The mother of a London girl who ran away to join ISIS in Syria urged the UK government on Monday to reinstate the teenager's British citizenship after she lost her third child.
A lawyer representing Shamima Begum's family wrote to interior minister Sajid Javid, pleading with him to reverse his February 19 decision to strip her of her British citizenship "as an act of mercy".
Begum, now 19, had asked to return home after giving birth to a son last month in a refugee camp in northeastern Syria, but London refused. The three-week-old baby, Jarrah, has since died from pneumonia.
She has told British media that her two other children died in infancy in Syria.
Begum's fate has sparked heated debate in Britain, which like other countries is facing a dilemma over whether to allow terrorists and ISIS sympathisers home to face prosecution, or stop them from returning at all.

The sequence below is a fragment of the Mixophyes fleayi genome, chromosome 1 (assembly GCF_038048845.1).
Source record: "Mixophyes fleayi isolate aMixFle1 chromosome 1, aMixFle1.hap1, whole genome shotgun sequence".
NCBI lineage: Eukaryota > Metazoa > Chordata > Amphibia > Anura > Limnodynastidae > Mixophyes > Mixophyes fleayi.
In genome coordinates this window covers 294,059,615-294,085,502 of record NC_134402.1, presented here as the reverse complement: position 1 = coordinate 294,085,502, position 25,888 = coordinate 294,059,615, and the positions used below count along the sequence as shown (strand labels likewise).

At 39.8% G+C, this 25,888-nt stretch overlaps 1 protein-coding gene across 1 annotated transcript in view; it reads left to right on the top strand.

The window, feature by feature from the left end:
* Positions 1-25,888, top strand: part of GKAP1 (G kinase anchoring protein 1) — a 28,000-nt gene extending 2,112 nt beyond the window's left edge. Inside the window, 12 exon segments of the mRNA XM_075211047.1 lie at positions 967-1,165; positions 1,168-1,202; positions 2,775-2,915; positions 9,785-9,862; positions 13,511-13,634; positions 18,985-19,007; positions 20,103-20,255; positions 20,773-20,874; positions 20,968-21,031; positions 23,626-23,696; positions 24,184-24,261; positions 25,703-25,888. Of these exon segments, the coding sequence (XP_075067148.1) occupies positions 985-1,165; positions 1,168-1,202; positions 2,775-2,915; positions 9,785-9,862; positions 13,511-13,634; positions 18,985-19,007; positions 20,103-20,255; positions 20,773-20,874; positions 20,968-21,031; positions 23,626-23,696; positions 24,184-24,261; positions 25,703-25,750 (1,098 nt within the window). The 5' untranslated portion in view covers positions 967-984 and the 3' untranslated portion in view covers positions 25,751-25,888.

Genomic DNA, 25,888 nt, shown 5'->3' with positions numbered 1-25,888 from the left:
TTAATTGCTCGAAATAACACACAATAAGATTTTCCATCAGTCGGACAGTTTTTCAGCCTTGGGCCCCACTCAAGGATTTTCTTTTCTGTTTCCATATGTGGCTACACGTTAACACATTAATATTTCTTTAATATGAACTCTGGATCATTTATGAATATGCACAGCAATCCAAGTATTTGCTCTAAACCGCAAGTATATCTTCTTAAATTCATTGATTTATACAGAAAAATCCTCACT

She was 15 when she left east London for Syria with two other schoolgirls in 2015.
She was found by journalists in a refugee camp after fleeing fighting between the terror group and US-backed forces.
She is married to Dutch ISIS fighter Yago Riedijk, 27, who is now being held in a Kurdish-run detention centre in northeast Syria.
Call for mercy
Urging Javid to reverse his decision, Begum's mother "requests this reconsideration, as an act of mercy", following Jarrah's death, said the letter from law firm Farooq Bajwa and Co.
"It is extremely unlikely that Shamima will be in a fit state to make any rational decisions."
The letter said the family have not been able to contact Begum directly and their request for help from the British government to contact her was refused in writing by the Home Office on March 5.
"There are immediate fears for Shamima's health and safety, and the matter is urgent," the letter said, asking for a response within 24 hours.
The letter was posted on Twitter by lawyer Tasnime Akunjee.
In the wake of the baby's death, Foreign Secretary Jeremy Hunt said officials were working on how to rescue British children born to ISIS runaways.
Hunt said the death of Begum's third child was "an incredibly distressing and sad situation" but that it was too dangerous to dispatch officials to the war zone.